Traditional risk factors:

  • Tobacco: Oral cancer is 5-10 times more common in smokers than in non-smokers. A number of studies have shown that patients with oral cancer are far more likely to use tobacco products than the general population. The risk of oral cancer increases with the number of cigarettes consumed and the number of years that the habit has been pursued. After cessation of tobacco use, the risk of developing oral cancer declines. While cigarette smoking is the primary cause, other tobacco products have been implicated too. The heat generated from pipes has been suggested as causing some lip and palate cancers. Smokeless tobacco (chewing tobacco and snuff) is associated with cancers of the buccal mucosa and gingiva. Also implicated is betel nut, commonly used in some east asian countries.
  • Alcohol: Alcohol abuse and development of oral cancer are related. Several studies have provided the basis for this linkage. Like cigarette smoking, the incidence of oral cancer declines with cessation of alcohol use. One study equated the effects of “hard liquor” with wine and beer by the “whiskey equivalents” More than 82% of patients who had developed cancer had used over 6 equivalents per day. These conclusions have been confirmed in later studies: heavy alcohol use is a major risk factor for development of oral cancer. Importantly, the effects of tobacco and alcohol in oral cancer development are synergistic.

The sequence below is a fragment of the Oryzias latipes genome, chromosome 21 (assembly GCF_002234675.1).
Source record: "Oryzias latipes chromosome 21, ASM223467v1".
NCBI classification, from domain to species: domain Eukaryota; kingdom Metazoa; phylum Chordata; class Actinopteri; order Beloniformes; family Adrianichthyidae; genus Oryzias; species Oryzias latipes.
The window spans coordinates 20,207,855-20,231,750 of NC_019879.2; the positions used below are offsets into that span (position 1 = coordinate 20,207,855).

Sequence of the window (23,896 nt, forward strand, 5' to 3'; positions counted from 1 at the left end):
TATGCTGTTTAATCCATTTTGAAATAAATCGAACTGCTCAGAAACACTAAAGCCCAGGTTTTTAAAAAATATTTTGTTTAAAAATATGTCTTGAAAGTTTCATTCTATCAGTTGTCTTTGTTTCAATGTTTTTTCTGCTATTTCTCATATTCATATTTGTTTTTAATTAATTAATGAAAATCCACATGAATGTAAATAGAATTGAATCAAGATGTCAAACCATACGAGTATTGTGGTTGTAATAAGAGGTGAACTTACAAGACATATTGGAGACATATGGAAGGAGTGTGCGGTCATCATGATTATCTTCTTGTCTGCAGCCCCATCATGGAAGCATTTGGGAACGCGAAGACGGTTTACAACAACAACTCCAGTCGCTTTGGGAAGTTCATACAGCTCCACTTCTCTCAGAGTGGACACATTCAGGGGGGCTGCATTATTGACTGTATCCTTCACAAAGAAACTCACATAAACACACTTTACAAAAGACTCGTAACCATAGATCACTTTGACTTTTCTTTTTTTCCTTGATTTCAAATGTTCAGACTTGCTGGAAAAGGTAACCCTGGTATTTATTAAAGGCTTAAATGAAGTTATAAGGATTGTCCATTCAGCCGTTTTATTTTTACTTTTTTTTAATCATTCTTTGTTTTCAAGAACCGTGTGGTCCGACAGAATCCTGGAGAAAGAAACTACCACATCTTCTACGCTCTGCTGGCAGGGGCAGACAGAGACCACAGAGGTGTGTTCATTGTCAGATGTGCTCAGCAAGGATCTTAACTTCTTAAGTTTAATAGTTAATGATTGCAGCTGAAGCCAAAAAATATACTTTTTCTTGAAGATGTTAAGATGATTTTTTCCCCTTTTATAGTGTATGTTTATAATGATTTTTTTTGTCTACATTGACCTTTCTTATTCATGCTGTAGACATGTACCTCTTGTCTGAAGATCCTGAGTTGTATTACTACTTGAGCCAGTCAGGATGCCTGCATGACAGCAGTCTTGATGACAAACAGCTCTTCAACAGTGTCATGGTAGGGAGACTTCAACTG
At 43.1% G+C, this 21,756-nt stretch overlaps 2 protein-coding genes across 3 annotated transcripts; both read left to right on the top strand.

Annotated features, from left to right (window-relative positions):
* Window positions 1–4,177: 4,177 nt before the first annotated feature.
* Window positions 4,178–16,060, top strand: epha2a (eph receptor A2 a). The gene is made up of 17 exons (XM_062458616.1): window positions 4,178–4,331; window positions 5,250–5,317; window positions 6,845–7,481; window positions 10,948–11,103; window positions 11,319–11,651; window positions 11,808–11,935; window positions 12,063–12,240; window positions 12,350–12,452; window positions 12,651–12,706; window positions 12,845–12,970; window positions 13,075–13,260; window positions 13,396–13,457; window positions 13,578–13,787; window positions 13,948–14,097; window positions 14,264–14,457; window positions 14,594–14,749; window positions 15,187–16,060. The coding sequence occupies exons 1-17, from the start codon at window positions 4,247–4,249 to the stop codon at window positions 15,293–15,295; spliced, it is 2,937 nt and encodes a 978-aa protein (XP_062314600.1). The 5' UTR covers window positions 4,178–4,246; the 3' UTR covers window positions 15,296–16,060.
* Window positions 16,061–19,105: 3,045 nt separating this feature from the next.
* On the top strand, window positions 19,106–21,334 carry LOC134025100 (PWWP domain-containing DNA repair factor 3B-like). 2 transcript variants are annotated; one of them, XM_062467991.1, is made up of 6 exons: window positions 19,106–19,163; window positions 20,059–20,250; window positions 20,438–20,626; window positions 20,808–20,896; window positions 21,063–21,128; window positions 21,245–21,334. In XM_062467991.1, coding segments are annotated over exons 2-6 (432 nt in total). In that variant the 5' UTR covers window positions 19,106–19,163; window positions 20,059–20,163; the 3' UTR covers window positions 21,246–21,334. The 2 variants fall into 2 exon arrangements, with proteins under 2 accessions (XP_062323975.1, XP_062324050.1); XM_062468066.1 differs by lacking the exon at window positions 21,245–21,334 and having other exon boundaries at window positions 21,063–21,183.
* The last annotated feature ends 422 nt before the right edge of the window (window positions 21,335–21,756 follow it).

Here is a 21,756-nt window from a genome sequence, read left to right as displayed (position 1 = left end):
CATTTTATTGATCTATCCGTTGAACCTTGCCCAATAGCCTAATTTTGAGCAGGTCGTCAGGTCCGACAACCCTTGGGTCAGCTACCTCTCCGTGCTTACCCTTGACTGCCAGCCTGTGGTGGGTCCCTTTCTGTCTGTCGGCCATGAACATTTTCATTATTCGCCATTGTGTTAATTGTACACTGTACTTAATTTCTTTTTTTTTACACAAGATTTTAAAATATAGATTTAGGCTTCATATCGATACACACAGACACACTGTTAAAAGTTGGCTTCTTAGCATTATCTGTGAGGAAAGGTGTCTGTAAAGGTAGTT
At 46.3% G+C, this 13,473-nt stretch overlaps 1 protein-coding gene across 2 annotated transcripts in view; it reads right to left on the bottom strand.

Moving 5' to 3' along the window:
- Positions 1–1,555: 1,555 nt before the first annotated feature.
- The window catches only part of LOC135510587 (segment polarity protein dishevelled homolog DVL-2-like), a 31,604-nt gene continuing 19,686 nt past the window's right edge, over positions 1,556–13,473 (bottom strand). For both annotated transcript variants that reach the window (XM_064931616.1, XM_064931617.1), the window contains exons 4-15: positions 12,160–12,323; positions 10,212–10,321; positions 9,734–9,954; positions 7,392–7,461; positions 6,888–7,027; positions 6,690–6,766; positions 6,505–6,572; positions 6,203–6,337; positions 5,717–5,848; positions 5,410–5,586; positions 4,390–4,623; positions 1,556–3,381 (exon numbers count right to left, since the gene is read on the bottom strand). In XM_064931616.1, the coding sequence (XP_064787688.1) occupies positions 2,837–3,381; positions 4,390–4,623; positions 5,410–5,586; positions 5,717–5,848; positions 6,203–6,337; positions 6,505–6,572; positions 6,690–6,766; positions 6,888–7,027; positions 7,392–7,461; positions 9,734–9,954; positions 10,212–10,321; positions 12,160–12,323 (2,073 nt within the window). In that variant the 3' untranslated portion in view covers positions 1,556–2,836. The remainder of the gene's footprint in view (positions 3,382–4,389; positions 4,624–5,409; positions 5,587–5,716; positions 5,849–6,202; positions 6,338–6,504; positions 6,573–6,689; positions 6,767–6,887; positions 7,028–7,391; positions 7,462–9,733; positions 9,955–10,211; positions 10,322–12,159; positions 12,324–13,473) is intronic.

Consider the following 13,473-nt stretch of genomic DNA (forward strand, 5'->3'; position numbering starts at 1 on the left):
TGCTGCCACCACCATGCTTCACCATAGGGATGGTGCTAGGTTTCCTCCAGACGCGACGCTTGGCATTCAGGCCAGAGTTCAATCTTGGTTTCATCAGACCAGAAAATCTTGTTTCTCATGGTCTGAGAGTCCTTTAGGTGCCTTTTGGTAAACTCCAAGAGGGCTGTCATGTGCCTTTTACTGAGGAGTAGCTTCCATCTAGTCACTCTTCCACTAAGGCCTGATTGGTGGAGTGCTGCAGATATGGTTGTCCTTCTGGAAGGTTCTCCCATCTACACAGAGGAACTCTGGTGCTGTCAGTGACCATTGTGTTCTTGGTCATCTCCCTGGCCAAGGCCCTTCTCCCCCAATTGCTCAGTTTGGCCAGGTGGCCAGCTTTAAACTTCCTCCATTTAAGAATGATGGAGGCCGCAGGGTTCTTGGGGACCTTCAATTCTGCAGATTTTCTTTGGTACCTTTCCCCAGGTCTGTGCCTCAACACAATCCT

• Sunlight: Exposure to actinic radiation (sunlight) is clearly associated with development of cancer of both squamous cell carcinoma and basal cell carcinoma of the lip, usually the lower lip. 

More recently described culprits:

  • Human Papillomavirus (HPV):  HPV is a very common infection.  There are low-risk and high-risk subtypes.  Low-risk subtypes are responsible for papillomas and condylomas.  Only the high risk subtypes play a role in the etiology of squamous cell carcinoma (SCC) of the oropharynx.  Most cases (about 73%) of SCC of the oropharynx are related to HPV.  In contrast, most cases of oral cancer are not HPV related (only about 2% are HPV related).  The virus must integrate into the host genome in order to become carcinogenic.  HPV is a very common infection and most people clear the virus without consequence.